Perhaps too much text, in fact. Johnson has a tendency to repeat material and describe things in too much detail. His straightforward writing style works well when comes the time to present straight-up information, but it’s a fair thing to say that no-one will read this book for the style alone. Furthermore, the solutions he offers to solve the mistakes he describes are often implicit in the description of the problem. A lot of them simply boil down to “don’t do this”, which is a bit useless after an entire page of “this is not right because…”

Now don’t get the wrong impression: “Too much detail” is a very minor sin in the litany of problems a technical book can suffer from. While Web Bloopers doesn’t have the same density of information-per-square-inch as Steve Krug’s Don’t Make Me Think!, not everyone can be Steve Krug. (Nor can everyone get Steve Krug to pen the foreword to their book, as Johnson has been able to do here.) If you assume that the book will more frequently be read by non-technical web managers rather than actual webmasters, the repetition almost becomes essential.

As someone with a fair bit of web design experience, it was almost inevitable that I would have objections to some of Johnson’s “bloopers”. Non-standard link colours (#53), for instance, aren’t always a mistake; well-used, they can be a boon to the site’s design. (But a cursory recognition of this is included ) Redundant navigation schemes (#16) can, once again, be immensely helpful when properly used. Johnson’s perspective may be influenced by his experience in application GUI design; the web is evolving its own usability standards, and those often run at odds with the “usual” common wisdom. Then you have to consider the target audience of Web Bloopers, more likely corporate web managers than independent web designers willing to push the envelope and purposefully break rules.

But a few disagreements here and there shouldn’t be interpreted as a dislike of the whole book: By and large, Johnston succeeds in presenting an invaluable collection of web design mistakes to avoid. The web would be a much better place if the principles of the book could be drilled into the heads of those wacky webmasters poisoning the experience for all of us. Yours truly included.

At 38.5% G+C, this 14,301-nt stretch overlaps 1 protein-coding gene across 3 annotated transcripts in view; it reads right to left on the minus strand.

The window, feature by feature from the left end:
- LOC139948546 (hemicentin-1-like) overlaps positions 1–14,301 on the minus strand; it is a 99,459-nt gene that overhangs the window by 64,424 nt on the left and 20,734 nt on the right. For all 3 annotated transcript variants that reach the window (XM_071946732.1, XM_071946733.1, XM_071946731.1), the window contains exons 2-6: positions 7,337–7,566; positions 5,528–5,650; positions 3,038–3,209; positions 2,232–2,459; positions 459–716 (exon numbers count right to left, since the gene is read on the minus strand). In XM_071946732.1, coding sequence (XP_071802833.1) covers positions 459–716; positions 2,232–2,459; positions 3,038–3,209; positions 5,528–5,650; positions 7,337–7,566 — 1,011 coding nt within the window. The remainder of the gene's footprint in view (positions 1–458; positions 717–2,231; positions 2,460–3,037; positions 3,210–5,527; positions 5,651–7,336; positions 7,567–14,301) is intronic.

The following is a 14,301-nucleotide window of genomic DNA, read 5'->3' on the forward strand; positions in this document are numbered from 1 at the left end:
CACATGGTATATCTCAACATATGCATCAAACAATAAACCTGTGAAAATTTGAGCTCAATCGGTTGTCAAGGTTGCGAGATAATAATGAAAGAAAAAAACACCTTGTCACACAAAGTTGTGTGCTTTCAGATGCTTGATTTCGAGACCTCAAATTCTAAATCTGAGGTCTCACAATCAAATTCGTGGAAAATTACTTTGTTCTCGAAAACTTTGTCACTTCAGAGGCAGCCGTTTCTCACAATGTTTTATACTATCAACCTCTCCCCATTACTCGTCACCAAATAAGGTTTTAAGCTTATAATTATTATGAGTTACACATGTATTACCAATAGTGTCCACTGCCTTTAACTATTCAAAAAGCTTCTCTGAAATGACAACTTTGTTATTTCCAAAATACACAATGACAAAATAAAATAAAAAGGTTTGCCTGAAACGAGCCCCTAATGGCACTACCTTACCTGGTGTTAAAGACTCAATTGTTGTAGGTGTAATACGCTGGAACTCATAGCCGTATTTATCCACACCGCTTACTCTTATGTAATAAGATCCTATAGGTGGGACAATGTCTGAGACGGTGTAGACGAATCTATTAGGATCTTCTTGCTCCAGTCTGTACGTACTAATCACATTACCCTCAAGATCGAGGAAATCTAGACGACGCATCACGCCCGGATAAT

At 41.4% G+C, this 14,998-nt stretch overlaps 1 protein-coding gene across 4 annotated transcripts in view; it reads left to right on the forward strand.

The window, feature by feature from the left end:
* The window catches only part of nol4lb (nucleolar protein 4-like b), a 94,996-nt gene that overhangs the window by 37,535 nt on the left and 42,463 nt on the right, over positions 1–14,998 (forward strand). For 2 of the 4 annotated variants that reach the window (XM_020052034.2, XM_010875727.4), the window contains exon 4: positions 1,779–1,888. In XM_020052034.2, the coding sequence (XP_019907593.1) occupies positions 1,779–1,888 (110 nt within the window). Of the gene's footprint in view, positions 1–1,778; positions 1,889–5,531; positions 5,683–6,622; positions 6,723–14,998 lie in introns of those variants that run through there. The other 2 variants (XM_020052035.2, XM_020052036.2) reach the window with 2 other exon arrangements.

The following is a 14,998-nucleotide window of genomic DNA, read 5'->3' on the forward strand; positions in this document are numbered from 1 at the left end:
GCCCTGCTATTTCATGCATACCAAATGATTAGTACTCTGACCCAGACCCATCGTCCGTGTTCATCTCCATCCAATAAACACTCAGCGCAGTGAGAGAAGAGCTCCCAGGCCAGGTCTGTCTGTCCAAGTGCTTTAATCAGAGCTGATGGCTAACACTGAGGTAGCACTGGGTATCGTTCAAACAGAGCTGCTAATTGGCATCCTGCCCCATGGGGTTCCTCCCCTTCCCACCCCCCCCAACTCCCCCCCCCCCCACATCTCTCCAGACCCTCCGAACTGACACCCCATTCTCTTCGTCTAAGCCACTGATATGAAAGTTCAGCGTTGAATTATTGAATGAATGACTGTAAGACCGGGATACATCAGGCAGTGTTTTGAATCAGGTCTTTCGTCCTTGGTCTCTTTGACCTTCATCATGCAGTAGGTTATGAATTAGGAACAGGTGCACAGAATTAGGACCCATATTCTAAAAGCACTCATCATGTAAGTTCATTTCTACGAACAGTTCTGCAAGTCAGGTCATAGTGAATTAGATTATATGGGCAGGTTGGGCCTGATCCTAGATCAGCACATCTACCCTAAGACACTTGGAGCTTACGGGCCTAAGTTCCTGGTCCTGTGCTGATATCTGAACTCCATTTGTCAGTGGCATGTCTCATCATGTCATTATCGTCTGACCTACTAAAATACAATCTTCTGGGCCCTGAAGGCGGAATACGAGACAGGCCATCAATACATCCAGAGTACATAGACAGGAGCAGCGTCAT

Blind Lake, Robert Charles Wilson

Tor, 2003, 399 pages, C$34.95 hc, ISBN 0-765-30262-4

The most interesting thing about Robert Charles Wilson’s career is how he’s been able to re-invent himself and raise the quality of his work from very ordinary first novels to his current Hugo-award level. While Blind Lake may not be as good as The Chronoliths (even though opinions will certainly differ), it’s still a solid work of modern science-fiction from an author who knows what he’s doing.

It doesn’t start out all that promisingly, if by “promisingly” you mean “Ooh! I have to read this right away!”: We’ve seen top-secret scientific bases elsewhere in fiction, we’ve seen “remote viewing” elsewhere and we’ve seen marital strife elsewhere too. But just wait: From the first few pages (in which one of our protagonists lives the morning aftermath of a one-night stand copiously sprinkled with illicit substances), it’s obvious that this is one novel that is going to take its time and avoid the usual clichés of bygone SF. The novel quickly shapes itself around four characters: A divorced scientist chafing against the restraints of objectivity, her manipulative ex-husband, their troubled daughter and a journalist with plenty of accumulated guilt.

When those four characters are isolated from the real world, along with the rest of the staff at the “Blind Lake” scientific facility, tensions are left free to rise and boil over. The strife between the heroine and her ex-husband keep worsening, dragging along the sympathetic journalist. People are left to wonder why the entire world has cut them off. The daughter resumes having unusually persistent hallucinations. And the very purpose of the scientific facility changes when their subject of study (an alien they can track on its own planet thanks to a quasi-magical technology) dramatically changes its daily habits.

It’s not a story that can be summarized in a few exciting lines. But don’t worry: Wilson makes it ridiculously easy to be engrossed in the lives of its characters, and milks a lot of effective scenes out of low-key events. To an unusual degree, the characters take as much space as the plotting… not that the plotting is in any way deficient once things start rolling. The mysteries of the book are sustained just long enough to make us interested in reading the next page, then the one after that, and yet another… before you know it, you’ve read the whole thing in a straight afternoon.

Technically, Wilson has seldom been better, and it’s little tricks of the trade that show how much he has progressed since his early books. While he’s not a scientist, his novel is about scientists and he creates a believable bunch of them, along with the required technical and administrative support required in a modern research facility. He slights the jargon just right, with enough detail to satisfy and yet not too much to bore. (I was especially impressed by the way he described how the “mysterious” technology at the core of the book’s science got so weird: It’s still mysterious to the scientists in the story, but at least we as readers know exactly why it’s mysterious.) By shutting the real world out of the novel’s setting, Wilson is also able to use small hints and references (such as the “Saudi conflict” and the none-too-pleasant-sounding “North American economic confederacy”) to suggest a plausible future society without actually spending too much time describing it.

Not that the entire novel is so credible, of course; it’s hard to imagine the feasibility of a complete shutdown of data transfers, even less so an extended one. The ending of the book is also surprisingly tepid despite the scope of the revelations and the sense of a good story well-told. I suppose that different readers will have different impressions.